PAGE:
by Andre on 27 July 2005
This week’s Nature has an article about the difficulties of breaking into popular science writing which are partly due to increased offer and, at least in the case of physics, decreased demand (annual revenues from popular physics books dropped by over a third in Britain between 2001 and 2004). I’ve been a big fan of science popularizations for a while and I can understand this cooling of the market. You can only be told that quantum mechanics is wacky so many times before you either want something with a bit more substance or lose interest in the subject entirely.
I was happy though that the article reminded me of something I’ve thought about before: writing children’s books. I’ve always thought that would be interesting and I think I would get a lot of satisfaction out of writing a good one. According to the article, science books account for 12% of the juvenile market in Britain* so people might even read it.
As typically happens to me when I get a new idea, or am reminded of an old one, I want to drop what I’m doing to pursue it for a while. In this case I thought about children’s books I might like to write. Perhaps something not just about facts with statements like “scientists call these compounds hallucinogens,” but instead about how people figure things out. Maybe it could be called something like “How do we know?”.
Since that sounds like a pretty obvious title I thought I should google it to see how many books had already been published with that title. Of the first ten pages that were returned, I was initially surprised to find that four of them were religious – things like “How do we know the Bible is true”, “leading teens closer to Christ”, and a site about creationism. I naively assumed that we knew things from observation and experiments, but of course that’s not true for most people.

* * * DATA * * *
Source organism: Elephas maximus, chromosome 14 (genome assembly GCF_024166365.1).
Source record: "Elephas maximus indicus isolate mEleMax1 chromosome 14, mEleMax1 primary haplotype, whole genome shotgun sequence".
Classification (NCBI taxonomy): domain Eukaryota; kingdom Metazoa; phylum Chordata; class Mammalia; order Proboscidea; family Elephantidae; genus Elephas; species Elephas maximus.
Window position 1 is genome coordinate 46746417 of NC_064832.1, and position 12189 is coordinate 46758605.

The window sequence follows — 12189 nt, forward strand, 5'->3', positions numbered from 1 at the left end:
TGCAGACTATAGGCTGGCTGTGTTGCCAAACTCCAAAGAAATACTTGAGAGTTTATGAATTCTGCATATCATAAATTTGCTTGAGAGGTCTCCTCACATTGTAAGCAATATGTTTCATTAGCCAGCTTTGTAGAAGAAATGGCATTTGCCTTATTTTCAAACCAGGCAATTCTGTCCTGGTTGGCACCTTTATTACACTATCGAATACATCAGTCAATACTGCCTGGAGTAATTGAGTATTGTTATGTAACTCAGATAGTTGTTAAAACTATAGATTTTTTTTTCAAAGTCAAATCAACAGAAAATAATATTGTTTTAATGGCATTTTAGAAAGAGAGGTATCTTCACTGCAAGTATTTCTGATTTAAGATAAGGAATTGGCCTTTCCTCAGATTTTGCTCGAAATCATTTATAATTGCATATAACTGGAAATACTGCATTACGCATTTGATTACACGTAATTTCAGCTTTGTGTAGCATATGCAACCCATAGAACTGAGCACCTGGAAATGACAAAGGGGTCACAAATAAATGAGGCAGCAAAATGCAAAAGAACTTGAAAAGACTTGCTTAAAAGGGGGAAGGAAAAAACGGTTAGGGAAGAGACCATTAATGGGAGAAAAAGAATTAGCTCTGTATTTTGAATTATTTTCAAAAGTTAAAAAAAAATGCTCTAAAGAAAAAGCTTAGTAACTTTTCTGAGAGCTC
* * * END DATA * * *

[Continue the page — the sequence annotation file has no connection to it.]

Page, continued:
Which brings me back to science popularizations. I think there are at least two good reasons that scientists should continue to think about popularization. 1) Self interest: If you want the public to continue to support your esoteric research you need to share your excitement with them and show them how interesting it is. 2) Social interest: People need to make decisions about policy based on science all the time (stem cells, global warming, and genetically modified organisms to name a few) and it’s up to scientists to help them make informed decisions.
Both of these goals are served by writing about current and future results to keep scientific excitement and literacy as high as possible. But they are also served by well done books about old ideas. Part of the reason is what I started this post with. I may be tired of hearing superficial accounts of quantum weirdness, but the first time one is exposed to the idea that this wacky theory actually describes our universe is truly exhilarating. That’s why I’m glad that people like Brian Greene are still writing books like The Fabric of the Cosmos even though I haven’t read it and probably never will.
*That’s more than the percentage of books sold on sports!